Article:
Please use this identifier to cite or link to this item: https://scholarbank.nus.edu.sg/handle/10635/155620
Title: IMAGINED IDENTITIES: ART, AESTHETICS, AND NATIONAL CONSCIOUSNESS IN SINGAPORE, 1950-1975
Authors: NG YU QUAN, ROY
Keywords: Equator Art Society
Modern Art Society
social realism
abstraction
national consciousness
Issue Date: 22-Apr-2019
Citation: NG YU QUAN, ROY (2019-04-22). IMAGINED IDENTITIES: ART, AESTHETICS, AND NATIONAL CONSCIOUSNESS IN SINGAPORE, 1950-1975. ScholarBank@NUS Repository.
Abstract: Far from existing as discrete entities, the discourses of art and identity interweave one another within a symbiotic relationship. Even more so for Singapore, where Equator Art Society (EAS) promoted a socially-oriented vision of “Malayan” consciousness, contrary to the experimental genres practised by the Modern Art Society (MAS). The origin of a “national consciousness” in Singapore art can be traced to the turbulent years of the Malayan Emergency in the 1950s. While the British sought to create a “Malayan” artistic platform congruent with their aspirations for Merger under a “Grand Design,” Chinese left-leaning activists turned instead towards an anti-colonial assertion of merdeka. Concurrently, members of the EAS adopted social realism in hopes of fostering an art that encapsulated a common ethos of social justice and political emancipation. Under a collaboration between the EAS and the government led by the People’s Action Party (PAP), social realism became augmented as a cultural fortress for the state as it sought to instigate an identity rooted in the dignity of the working class. However, the government’s perception of social realism made a volte-face from endorsement to hostility after a subsequent systematic crackdown of leftists in the late 1960s. The purge of left-leaning artists, along with Singapore’s expulsion from Malaysia, left the nascent sovereign state with a trauma of cultural dislocation and artistic vacuity, which it sought to compensate with an internationalist identity, expressed through the heterogeneous modes of abstract art corresponding with the global trends of the 1960s and 1970s. In historicizing art, aesthetics, and national consciousness against the backdrop of pre-Merger and post-independent Singapore, this thesis thus endeavours to establish how transformations in cultural milieux ultimately shaped the ways in which artistic identities – personal, social, and national – may be imagined.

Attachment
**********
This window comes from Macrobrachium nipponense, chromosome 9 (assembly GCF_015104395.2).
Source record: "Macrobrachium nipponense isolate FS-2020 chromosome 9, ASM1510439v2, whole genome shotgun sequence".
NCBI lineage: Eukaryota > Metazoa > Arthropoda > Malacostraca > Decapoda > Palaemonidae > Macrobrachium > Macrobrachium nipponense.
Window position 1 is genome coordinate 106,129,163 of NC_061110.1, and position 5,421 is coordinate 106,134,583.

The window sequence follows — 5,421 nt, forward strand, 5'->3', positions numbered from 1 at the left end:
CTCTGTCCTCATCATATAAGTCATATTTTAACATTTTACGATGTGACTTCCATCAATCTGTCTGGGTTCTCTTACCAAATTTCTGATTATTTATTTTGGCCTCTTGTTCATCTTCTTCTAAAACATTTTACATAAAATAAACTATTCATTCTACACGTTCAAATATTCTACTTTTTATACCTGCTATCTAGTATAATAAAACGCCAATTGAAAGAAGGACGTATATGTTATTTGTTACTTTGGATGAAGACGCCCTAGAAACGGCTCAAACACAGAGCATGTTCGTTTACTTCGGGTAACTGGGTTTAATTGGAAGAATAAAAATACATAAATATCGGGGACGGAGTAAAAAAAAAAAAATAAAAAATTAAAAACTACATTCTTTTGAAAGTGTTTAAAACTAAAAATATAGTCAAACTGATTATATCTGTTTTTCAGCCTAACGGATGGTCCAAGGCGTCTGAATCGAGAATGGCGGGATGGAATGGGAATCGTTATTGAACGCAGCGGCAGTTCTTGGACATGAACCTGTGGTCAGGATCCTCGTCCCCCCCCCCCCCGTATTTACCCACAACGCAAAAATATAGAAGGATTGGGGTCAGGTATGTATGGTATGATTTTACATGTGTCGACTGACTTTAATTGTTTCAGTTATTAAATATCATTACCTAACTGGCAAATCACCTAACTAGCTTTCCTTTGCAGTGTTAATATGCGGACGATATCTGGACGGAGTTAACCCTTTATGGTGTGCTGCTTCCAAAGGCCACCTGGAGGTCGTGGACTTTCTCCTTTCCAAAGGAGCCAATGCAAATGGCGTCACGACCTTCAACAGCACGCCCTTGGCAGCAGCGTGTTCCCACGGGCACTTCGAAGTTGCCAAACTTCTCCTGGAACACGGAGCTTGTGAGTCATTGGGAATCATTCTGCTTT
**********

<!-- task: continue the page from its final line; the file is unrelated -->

URI: https://scholarbank.nus.edu.sg/handle/10635/155620
Appears in Collections:Bachelor's Theses

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